Indian AF fighters to exercise with Rafale jets in France

The Indian Air Force announced four Su-30MKI fighters will depart on Tuesday to France to participate in the Garuda VI exercise with aircraft of the French Air Force, including the Dassault Rafale. This is the sixth edition of the Garuda series of exercises that the Indian and French Air Forces hold together.

While the Indian Air Force and Navy have held exercises with the Rafale in the past, the sixth edition of Garuda is significant as the first of 36 Rafale jets for the IAF is scheduled to arrive in September.

In a brief video about the exercise, Air Commodore M. Ranade revealed that four Su-30MKI fighters, two C-17 transport aircraft and one Il-78 aerial refuelling tanker would depart from the Air Force Station at Bareilly, Uttar Pradesh. Ranade noted the aim of the exercise was to “learn lessons of best practices that each air force has to offer”.

While the Il-78 would refuel the fighters on their long journey to France, the C-17s will carry equipment, spares and personnel for the maintenance of the Su-30MKI fighters during the exercise. Garuda VI is scheduled to begin from July 1 and continue till July 14. The Garuda series of exercises have been held alternatively in India and France since 2003.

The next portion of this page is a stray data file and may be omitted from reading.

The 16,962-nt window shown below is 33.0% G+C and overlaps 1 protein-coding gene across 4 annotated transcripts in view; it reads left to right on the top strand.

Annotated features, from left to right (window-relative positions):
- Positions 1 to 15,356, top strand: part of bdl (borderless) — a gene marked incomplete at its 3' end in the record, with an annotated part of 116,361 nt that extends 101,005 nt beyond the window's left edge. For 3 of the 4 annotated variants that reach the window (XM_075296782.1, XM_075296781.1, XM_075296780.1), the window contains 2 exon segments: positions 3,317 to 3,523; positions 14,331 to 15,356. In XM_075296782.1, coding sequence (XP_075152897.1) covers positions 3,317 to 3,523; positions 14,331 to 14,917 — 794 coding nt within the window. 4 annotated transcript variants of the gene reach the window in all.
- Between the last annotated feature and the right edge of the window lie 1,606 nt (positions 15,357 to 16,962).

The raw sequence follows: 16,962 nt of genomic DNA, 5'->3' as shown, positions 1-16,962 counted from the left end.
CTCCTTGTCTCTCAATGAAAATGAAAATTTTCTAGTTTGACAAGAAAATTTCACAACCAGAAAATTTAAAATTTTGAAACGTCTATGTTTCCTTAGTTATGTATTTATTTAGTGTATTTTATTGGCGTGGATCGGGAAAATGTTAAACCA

The first edition of Garuda was held in Gwalior in 2003 and second in Istres Air Force Base in France in 2005. The second edition of Garuda was the first exercise the Indian Air Force participated in in Europe. The third (2007) and fifth editions of Garuda (2014) were held in Kalaikunda and Jodhpur airbases, respectively. In the fourth edition of Garuda, held at Istres in 2010, Indian and French aircraft refuelled from each other’s tankers, highlighting increased operating synergy.

The Su-30MKI, designed in Russia, is numerically the most important aircraft in the Indian Air Force. Nearly 250 Su-30MKI fighters are serving in the Indian Air Force.

The Rafale is a newer design than the Su-30MKI and features more advanced electronics, weapons and design features to reduce its detection by radar. Ironically, one of the requirements submitted by the French Air Force in the early 1980s to Dassault when designing the Rafale was the need to defeat in aerial combat the Soviet Union’s MiG-29 and Su-27 fighters. The Su-27 was the basis of the design of the Su-30MKI!